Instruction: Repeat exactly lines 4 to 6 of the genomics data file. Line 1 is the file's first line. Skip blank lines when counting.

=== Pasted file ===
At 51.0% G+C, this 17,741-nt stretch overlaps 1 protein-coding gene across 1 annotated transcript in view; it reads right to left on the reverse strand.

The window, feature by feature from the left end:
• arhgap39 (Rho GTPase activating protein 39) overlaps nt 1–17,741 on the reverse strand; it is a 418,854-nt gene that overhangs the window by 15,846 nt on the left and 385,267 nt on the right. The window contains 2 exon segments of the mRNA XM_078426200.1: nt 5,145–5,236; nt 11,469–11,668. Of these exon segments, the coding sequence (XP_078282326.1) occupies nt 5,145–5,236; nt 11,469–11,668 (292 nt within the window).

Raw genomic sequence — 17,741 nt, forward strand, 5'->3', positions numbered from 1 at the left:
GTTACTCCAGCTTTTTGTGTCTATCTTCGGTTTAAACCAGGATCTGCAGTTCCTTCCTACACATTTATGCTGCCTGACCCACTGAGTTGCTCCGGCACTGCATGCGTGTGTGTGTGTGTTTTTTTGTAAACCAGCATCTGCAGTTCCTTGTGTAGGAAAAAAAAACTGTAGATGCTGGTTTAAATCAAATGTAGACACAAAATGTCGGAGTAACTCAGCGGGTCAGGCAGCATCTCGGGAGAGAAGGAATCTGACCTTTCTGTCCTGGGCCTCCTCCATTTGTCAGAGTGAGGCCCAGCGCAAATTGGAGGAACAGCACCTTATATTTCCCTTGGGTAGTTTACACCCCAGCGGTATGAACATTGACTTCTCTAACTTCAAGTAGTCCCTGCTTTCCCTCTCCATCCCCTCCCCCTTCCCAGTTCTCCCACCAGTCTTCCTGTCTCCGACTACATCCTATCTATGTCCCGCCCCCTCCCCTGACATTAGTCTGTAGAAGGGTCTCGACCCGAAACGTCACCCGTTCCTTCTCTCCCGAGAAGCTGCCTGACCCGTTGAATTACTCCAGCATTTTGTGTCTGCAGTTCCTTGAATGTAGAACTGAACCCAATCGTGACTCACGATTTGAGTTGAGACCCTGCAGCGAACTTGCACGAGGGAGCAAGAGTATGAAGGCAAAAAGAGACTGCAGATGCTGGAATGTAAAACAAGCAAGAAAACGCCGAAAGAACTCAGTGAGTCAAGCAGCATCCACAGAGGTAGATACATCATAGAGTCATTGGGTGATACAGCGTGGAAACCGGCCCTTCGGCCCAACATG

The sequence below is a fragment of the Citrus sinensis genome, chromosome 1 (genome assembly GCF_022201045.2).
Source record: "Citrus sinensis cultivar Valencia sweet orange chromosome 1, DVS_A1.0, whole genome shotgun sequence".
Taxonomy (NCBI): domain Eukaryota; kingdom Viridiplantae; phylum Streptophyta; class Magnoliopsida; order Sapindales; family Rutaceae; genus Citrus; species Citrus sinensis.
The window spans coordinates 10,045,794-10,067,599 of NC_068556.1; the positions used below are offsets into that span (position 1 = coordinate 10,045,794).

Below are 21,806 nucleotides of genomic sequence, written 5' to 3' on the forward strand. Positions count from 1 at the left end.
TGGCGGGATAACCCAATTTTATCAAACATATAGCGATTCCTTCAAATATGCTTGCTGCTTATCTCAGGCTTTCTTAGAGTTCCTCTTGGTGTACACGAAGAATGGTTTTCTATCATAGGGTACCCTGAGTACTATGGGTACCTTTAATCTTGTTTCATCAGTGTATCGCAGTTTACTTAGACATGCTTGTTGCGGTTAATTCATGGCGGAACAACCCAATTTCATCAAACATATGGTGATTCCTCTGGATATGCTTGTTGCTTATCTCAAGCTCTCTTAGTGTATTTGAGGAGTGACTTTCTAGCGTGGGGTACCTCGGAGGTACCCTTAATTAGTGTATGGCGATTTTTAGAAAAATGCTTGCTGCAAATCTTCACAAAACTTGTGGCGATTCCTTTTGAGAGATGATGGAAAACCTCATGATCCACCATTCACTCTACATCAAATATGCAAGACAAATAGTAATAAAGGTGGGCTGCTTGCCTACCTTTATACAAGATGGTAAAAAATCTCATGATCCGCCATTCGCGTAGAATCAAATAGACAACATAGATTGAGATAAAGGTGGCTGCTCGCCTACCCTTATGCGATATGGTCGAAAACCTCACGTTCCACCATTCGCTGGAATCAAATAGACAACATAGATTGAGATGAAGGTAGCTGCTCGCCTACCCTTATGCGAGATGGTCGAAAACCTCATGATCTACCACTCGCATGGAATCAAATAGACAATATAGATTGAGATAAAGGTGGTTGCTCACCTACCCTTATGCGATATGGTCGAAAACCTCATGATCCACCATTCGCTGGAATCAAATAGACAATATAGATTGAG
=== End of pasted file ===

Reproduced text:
Raw genomic sequence — 17,741 nt, forward strand, 5'->3', positions numbered from 1 at the left:
GTTACTCCAGCTTTTTGTGTCTATCTTCGGTTTAAACCAGGATCTGCAGTTCCTTCCTACACATTTATGCTGCCTGACCCACTGAGTTGCTCCGGCACTGCATGCGTGTGTGTGTGTGTTTTTTTGTAAACCAGCATCTGCAGTTCCTTGTGTAGGAAAAAAAAACTGTAGATGCTGGTTTAAATCAAATGTAGACACAAAATGTCGGAGTAACTCAGCGGGTCAGGCAGCATCTCGGGAGAGAAGGAATCTGACCTTTCTGTCCTGGGCCTCCTCCATTTGTCAGAGTGAGGCCCAGCGCAAATTGGAGGAACAGCACCTTATATTTCCCTTGGGTAGTTTACACCCCAGCGGTATGAACATTGACTTCTCTAACTTCAAGTAGTCCCTGCTTTCCCTCTCCATCCCCTCCCCCTTCCCAGTTCTCCCACCAGTCTTCCTGTCTCCGACTACATCCTATCTATGTCCCGCCCCCTCCCCTGACATTAGTCTGTAGAAGGGTCTCGACCCGAAACGTCACCCGTTCCTTCTCTCCCGAGAAGCTGCCTGACCCGTTGAATTACTCCAGCATTTTGTGTCTGCAGTTCCTTGAATGTAGAACTGAACCCAATCGTGACTCACGATTTGAGTTGAGACCCTGCAGCGAACTTGCACGAGGGAGCAAGAGTATGAAGGCAAAAAGAGACTGCAGATGCTGGAATGTAAAACAAGCAAGAAAACGCCGAAAGAACTCAGTGAGTCAAGCAGCATCCACAGAGGTAGATACATCATAGAGTCATTGGGTGATACAGCGTGGAAACCGGCCCTTCGGCCCAACATG

The sequence below is a fragment of the Citrus sinensis genome, chromosome 1 (genome assembly GCF_022201045.2).